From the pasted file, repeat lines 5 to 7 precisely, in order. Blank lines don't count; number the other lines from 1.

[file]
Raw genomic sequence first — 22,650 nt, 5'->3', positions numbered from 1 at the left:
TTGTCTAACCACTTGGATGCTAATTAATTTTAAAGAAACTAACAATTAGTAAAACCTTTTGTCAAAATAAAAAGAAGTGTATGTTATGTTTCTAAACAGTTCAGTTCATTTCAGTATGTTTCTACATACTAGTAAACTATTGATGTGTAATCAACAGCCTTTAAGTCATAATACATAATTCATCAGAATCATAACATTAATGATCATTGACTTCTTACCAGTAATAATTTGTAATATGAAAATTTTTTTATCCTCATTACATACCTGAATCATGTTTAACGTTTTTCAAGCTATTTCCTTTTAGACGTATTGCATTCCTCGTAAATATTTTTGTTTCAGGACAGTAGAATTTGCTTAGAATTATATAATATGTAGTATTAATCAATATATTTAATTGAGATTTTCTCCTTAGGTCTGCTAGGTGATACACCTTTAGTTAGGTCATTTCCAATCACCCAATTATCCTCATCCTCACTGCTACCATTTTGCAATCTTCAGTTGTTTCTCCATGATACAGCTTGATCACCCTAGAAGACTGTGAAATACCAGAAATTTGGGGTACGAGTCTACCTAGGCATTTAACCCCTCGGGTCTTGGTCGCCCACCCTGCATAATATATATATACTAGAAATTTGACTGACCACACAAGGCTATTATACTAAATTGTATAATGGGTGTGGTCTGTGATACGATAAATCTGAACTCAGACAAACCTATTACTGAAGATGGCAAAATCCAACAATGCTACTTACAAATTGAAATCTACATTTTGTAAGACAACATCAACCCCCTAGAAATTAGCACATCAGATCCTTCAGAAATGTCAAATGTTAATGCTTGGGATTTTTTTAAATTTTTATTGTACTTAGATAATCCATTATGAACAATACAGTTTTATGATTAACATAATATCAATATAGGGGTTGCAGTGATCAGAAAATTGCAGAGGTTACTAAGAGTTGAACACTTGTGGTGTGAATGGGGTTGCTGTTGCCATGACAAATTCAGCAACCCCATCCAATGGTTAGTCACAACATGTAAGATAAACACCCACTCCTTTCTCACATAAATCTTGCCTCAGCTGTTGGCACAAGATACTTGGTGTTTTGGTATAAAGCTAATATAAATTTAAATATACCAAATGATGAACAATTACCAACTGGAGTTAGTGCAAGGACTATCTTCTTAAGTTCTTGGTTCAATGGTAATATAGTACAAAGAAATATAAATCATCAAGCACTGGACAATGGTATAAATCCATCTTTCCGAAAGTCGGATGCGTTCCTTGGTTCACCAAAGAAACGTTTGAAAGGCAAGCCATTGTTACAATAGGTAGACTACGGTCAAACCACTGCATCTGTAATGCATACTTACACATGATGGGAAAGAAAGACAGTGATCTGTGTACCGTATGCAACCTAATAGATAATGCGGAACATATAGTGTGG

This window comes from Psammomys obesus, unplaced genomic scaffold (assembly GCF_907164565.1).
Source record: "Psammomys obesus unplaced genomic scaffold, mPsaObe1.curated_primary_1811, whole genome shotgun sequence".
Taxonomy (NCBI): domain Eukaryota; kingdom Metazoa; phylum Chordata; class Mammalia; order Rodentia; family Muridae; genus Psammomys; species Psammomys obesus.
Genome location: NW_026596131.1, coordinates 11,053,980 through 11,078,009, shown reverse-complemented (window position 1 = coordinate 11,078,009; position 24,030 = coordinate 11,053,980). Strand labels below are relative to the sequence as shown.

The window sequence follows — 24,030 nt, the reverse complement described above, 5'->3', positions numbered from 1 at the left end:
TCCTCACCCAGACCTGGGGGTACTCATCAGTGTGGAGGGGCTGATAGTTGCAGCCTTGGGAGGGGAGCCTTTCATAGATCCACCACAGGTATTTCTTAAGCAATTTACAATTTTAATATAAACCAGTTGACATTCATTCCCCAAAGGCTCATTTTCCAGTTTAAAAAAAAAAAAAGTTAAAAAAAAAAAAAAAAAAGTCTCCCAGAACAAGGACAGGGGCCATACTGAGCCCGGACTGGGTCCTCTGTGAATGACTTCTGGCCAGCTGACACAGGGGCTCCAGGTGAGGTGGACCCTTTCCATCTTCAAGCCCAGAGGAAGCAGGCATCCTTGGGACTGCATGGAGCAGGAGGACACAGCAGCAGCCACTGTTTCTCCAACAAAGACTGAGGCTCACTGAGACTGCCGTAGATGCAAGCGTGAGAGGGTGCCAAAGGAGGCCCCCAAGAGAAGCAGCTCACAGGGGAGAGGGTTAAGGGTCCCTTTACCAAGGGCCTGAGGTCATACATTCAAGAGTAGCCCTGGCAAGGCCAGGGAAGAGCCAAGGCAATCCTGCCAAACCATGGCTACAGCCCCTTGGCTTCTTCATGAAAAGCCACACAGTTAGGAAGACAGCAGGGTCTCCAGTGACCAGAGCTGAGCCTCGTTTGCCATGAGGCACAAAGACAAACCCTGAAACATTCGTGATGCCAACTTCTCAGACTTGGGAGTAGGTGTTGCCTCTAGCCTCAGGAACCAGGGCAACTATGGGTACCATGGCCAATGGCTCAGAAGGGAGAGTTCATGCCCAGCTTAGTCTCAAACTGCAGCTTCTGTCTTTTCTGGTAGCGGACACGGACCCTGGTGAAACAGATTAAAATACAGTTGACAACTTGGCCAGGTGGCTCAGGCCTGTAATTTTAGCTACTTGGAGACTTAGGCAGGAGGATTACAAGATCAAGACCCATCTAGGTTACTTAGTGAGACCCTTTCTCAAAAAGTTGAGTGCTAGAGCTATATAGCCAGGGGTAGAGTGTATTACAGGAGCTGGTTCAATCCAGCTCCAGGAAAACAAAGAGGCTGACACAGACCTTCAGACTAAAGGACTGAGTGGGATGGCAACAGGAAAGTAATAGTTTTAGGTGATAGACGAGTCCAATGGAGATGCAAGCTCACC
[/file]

Taxonomy (NCBI): domain Eukaryota; kingdom Metazoa; phylum Chordata; class Mammalia; order Rodentia; family Muridae; genus Psammomys; species Psammomys obesus.
Genome location: NW_026596131.1, coordinates 11,053,980 through 11,078,009, shown reverse-complemented (window position 1 = coordinate 11,078,009; position 24,030 = coordinate 11,053,980). Strand labels below are relative to the sequence as shown.

The window sequence follows — 24,030 nt, the reverse complement described above, 5'->3', positions numbered from 1 at the left end: